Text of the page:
The origin and evolution of peptide YY (PYY) and pancreatic polypeptide (PP)

J. Michael Conlon

Research output: Contribution to journalArticlepeer-review

69 Citations (Scopus)

Abstract

It is generally accepted that the neuropeptide Y (NPY) family of homologous peptides arose as a result of a series of gene duplication events. Recent advances in comparative genomics allow to formulate a hypothesis that explains, at least in part, the complexity of the family. Chromosome mapping studies reveal that the gene encoding PYY may have arisen from a common ancestral gene (termed NYY) in an ancient chromosomal duplication event that also involved the hox gene clusters. A tandem duplication of the PYY gene concomitant with or just before the emergence of tetrapods generated the PPY gene encoding PP. In the primate and ungulate lineages, the PYY-PPY gene cluster has undergone a more recent gene duplication event to create a PYY2-PPY2 gene cluster on the same chromosome. In the human and baboon, this cluster probably does not encode functional NPY family peptides but expression of the bovine PYY2 gene generates seminalplasmin, a major biologically active component of bull semen. An independent duplication of the PYY gene in the lineage of teleost fish has generated peptides of the PY family that are synthesized in the pancreatic islets of Acanthomorpha. The structural organization of the biosynthetic precursors of PYY and PP (preproPYY and preproPP) has been quite well preserved during the evolution of vertebrates but conservative pressure on individual domains in the proteins has not been uniform. The duplication of the PYY gene that generated the PPY gene appears to have resulted in a relaxation of conservative pressure on the functional domain with the result that the amino acid sequences of tetrapod PYYs are more variable than the PYYs of jawed fish. Although the primary structure of PP has been quite strongly conserved in mammals, with the exception of the rodents, the extreme variability in the sequences of amphibian and reptilian PPs means that the peptide is a useful molecular marker to study the branching order in early tetrapod evolution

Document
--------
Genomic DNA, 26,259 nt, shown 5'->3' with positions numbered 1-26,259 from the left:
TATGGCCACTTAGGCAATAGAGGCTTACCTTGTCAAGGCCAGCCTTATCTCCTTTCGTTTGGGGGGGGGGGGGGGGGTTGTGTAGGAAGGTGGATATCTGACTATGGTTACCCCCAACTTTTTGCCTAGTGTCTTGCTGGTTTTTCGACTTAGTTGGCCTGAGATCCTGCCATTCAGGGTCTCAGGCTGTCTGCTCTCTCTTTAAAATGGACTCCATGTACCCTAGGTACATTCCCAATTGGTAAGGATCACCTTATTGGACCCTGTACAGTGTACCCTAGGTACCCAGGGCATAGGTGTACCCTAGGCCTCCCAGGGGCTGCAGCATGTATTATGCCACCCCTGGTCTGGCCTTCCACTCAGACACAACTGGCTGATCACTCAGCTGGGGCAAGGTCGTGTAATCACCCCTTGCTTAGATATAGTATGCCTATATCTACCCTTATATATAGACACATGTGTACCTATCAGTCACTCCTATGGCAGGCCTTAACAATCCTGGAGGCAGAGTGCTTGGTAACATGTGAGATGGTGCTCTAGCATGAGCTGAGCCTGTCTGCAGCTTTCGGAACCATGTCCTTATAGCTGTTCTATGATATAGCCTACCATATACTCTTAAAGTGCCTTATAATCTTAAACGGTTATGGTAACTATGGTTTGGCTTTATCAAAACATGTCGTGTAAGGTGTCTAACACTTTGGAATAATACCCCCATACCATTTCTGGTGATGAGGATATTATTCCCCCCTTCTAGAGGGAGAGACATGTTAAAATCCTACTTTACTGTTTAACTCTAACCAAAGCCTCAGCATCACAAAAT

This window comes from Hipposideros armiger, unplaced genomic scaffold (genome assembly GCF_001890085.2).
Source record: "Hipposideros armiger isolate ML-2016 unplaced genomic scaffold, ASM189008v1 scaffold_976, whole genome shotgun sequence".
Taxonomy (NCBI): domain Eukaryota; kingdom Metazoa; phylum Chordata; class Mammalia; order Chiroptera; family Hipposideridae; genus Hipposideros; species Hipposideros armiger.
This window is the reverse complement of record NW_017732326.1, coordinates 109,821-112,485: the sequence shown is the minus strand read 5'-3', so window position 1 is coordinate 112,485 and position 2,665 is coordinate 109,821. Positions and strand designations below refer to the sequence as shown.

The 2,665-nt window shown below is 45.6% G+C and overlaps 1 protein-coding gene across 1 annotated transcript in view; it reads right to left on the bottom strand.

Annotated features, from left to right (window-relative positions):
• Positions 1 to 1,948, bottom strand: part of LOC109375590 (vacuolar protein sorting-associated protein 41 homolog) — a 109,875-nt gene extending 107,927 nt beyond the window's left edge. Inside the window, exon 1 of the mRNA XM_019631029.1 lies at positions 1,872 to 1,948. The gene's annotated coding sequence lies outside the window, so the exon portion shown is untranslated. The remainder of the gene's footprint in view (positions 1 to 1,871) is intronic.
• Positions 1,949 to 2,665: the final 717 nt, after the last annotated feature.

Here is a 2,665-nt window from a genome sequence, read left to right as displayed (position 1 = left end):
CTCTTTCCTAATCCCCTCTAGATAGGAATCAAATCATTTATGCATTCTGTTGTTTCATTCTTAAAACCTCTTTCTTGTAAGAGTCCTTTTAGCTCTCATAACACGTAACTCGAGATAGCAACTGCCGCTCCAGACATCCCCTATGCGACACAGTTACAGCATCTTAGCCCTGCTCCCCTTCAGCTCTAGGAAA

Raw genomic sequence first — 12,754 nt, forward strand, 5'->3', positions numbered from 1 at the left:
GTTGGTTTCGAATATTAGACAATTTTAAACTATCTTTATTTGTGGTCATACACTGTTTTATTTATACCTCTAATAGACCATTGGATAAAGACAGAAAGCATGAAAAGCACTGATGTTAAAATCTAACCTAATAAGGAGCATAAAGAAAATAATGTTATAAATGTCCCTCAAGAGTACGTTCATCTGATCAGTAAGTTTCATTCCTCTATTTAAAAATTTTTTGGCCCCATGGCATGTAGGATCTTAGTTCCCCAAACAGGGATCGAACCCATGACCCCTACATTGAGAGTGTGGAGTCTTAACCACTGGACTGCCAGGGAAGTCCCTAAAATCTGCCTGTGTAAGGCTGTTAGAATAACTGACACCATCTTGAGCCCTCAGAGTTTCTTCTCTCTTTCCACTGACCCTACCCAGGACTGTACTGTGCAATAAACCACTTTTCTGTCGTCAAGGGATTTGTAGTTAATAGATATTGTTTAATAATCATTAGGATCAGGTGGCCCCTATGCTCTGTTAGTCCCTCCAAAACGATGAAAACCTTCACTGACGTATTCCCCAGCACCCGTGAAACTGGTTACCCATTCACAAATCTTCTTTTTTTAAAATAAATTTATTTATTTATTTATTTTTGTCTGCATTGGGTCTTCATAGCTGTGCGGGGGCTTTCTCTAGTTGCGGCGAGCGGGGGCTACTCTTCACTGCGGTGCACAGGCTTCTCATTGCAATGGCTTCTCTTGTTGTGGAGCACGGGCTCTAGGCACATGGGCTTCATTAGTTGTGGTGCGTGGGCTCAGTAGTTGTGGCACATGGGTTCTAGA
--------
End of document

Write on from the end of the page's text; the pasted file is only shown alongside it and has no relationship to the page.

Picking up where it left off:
Original languageEnglish
Pages (from-to)269-278
Number of pages10
JournalPeptides
Volume23
Issue number2
DOIs
Publication statusPublished - Feb 16 2002
Externally publishedYes

Keywords

  • Gene duplication
  • Hox cluster
  • Molecular evolution
  • Phylogeny
  • Tetraploidization

ASJC Scopus subject areas

  • Biochemistry
  • Physiology
  • Endocrinology
  • Cellular and Molecular Neuroscience

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